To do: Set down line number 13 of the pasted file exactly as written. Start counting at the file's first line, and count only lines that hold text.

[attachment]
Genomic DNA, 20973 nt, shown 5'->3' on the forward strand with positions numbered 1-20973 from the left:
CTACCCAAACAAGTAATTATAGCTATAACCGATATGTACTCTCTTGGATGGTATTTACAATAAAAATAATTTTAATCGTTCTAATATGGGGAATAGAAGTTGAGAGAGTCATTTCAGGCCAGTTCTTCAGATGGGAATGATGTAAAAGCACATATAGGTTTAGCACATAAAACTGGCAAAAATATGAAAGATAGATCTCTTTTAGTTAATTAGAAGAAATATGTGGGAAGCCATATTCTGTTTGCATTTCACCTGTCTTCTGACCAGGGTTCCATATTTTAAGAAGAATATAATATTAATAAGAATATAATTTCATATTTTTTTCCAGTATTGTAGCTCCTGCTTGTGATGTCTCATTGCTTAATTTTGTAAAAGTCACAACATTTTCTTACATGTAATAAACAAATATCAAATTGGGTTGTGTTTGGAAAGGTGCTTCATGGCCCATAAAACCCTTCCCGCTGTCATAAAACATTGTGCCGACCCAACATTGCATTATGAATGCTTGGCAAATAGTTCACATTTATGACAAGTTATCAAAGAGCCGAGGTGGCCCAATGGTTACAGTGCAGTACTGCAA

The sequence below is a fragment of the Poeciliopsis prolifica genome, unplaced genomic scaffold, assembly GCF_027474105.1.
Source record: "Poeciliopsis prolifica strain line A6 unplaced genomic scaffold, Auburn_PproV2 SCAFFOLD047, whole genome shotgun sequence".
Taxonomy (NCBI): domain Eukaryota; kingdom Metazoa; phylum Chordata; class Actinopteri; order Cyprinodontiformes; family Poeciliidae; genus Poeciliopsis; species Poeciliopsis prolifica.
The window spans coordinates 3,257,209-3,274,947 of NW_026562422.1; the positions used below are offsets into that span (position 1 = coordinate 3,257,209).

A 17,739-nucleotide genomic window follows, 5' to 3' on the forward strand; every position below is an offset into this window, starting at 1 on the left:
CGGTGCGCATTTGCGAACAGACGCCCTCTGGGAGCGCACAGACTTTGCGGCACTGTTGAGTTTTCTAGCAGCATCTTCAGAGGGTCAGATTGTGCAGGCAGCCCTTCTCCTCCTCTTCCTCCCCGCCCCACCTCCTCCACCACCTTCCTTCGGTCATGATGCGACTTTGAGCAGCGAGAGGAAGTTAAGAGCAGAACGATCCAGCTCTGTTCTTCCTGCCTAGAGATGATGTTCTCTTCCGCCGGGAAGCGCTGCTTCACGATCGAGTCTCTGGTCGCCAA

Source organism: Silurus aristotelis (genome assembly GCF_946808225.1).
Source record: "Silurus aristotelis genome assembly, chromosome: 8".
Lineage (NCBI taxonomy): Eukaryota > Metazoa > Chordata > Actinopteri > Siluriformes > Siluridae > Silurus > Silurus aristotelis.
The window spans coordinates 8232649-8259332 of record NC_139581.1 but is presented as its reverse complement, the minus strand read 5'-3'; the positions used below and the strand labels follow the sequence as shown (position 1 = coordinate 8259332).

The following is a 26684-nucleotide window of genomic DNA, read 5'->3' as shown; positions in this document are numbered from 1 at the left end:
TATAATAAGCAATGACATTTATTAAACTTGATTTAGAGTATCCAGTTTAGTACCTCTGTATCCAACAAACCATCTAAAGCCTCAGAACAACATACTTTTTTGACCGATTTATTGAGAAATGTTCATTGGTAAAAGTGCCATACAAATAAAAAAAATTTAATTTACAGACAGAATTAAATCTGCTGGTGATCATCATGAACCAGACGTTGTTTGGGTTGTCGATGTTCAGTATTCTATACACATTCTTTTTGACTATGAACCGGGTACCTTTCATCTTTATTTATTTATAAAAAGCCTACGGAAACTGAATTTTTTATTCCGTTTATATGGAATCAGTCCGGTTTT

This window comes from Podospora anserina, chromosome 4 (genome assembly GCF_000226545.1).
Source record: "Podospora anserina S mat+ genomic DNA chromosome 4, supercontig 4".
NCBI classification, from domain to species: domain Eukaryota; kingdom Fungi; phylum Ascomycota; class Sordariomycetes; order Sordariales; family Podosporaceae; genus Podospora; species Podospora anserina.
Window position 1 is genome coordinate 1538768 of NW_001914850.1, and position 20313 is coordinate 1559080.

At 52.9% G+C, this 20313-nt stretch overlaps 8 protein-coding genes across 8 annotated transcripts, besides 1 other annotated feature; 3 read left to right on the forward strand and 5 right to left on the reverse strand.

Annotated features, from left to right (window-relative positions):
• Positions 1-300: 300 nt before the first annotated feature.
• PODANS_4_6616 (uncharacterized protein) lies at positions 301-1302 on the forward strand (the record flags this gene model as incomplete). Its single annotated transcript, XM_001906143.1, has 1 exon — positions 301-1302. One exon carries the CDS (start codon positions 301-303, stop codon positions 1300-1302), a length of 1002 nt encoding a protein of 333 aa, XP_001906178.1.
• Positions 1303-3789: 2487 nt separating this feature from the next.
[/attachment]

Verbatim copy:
The following is a 26684-nucleotide window of genomic DNA, read 5'->3' as shown; positions in this document are numbered from 1 at the left end: